It is true that the tsar was ignorant of the grinding poverty of his subjects. Russia is a huge country, with vast tracts of remote, icy tundra. Nicholas and his family rarely left the western cities of St. Petersburg and Moscow, traveling from palace to palace surrounded by advisors and courtiers. They only heard what the nobles wanted them to hear and believed that God had ordained them to rule the people absolutely. So when the first peasants banded together to petition the tsar for redress of grievances, he thought they were just a small band of troublemakers and had his soldiers mow them down. The people were shocked and enraged. Opportunists like Vladimir Lenin took advantage of this unrest to provoke the nation to rebellion, and so began the movement that changed Russia into the Soviet Union and continues to influence Russian life even today.

It seems amazing in this day of internet news, cell phones, and texting, but Nicholas honestly did not understand the magnitude of his subjects’ anger. For years, he continued to think that they loved him and that only a few people were being unruly. Although he used increasing force against them, Nicholas never questioned his perfect right to do so. There was a White Russian movement, which was on the side of the tsar, but they were too small and weak to reach him in time. Even on the day of their assassinations, the royal family believed that they were being moved to safety.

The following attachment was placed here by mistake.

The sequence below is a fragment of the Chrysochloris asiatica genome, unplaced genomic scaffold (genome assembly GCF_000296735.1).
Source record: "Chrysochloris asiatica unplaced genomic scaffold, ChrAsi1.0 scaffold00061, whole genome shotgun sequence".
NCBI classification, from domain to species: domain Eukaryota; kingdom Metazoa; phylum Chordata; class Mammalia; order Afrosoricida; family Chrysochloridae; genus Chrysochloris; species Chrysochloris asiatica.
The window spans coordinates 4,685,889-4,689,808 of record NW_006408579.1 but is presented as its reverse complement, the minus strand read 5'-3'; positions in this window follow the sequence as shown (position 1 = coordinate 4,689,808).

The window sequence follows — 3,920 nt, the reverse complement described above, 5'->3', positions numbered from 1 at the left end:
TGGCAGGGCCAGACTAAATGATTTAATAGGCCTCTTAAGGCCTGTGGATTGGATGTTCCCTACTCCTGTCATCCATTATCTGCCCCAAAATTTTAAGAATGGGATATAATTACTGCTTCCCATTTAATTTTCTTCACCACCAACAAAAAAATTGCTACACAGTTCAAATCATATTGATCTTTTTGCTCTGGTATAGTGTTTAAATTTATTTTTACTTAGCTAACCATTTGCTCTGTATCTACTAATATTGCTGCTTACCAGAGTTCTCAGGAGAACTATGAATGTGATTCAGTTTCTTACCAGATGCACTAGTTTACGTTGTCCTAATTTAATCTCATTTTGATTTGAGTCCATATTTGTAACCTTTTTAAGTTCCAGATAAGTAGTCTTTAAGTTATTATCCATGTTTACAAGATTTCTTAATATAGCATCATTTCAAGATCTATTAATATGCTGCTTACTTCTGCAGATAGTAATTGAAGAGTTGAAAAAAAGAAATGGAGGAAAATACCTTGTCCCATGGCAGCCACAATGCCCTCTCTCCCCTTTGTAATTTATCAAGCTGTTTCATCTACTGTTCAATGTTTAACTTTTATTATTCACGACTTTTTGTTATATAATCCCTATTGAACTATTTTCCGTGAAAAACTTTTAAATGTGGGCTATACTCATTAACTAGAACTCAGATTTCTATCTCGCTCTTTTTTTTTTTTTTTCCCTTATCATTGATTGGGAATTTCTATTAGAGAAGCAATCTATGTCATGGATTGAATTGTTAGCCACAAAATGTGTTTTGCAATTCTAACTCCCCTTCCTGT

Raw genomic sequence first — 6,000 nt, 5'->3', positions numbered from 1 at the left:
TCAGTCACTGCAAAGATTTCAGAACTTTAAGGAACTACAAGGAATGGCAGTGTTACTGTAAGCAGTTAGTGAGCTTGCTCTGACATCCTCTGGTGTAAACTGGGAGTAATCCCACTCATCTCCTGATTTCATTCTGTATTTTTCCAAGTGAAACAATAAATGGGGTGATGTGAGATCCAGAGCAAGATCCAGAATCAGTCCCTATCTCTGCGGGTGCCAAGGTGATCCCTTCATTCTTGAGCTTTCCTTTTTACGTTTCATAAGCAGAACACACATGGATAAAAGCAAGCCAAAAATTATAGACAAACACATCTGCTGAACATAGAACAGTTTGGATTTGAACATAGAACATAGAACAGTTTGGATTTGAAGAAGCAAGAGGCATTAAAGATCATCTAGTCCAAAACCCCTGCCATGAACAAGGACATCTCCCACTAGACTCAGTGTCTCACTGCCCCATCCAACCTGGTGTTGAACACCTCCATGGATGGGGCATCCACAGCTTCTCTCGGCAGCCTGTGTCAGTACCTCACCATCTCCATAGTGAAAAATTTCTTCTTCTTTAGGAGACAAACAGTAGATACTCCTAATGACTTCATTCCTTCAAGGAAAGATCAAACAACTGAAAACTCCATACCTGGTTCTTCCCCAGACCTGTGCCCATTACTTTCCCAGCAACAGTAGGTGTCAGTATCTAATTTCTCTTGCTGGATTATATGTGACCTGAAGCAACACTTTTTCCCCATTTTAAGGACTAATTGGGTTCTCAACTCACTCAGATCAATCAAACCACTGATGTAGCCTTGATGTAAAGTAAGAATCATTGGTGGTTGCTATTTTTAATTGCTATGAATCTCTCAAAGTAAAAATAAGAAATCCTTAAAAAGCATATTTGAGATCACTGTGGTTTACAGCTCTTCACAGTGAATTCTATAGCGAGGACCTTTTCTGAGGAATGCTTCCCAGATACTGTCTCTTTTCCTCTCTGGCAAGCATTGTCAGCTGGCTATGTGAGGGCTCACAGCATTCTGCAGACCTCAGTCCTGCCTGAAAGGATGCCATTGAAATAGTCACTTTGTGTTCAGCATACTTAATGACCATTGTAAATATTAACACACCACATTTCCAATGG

Candace Fleming used primary sources and riveting storytelling in this new account of an important chapter in recent history. Russia has always seemed to be living in a past era to me. Catherine the Great seems practically medieval, but she reigned when George Washington was president. Incredibly, Nicholas II was tsar of Russia only a hundred years ago. Fleming presents both sides of the story, including letters from soldiers to their parents during World War I and the abundant photographs taken by Nicholas’ children, who were passionate about photography and carried their cameras with them everywhere.

This beautiful volume garnered six stars from professional review journals, an almost impossible feat. Fleming’s greatest triumph, in my mind, is in demonstrating that history is not necessarily a story of the good guys versus the bad guys. Sometimes it’s difficult to tease out the truth about right and wrong, and in this case, the reader’s sympathies can change from one page to the next. If this is so, how can we judge the motivations of those around us today? How will history portray our age? Perhaps both sides are right in some respects. On the other hand, perhaps no one is right. A very thought-provoking read, sure to spark discussion.

Highly recommend for teens and adults, and I hope to see some awards decorating the cover in January.

Disclaimer: I read a library copy of this book. Opinions expressed are solely my own and do not reflect those of my employer or anyone else.

Leave a comment

Filed under Book Reviews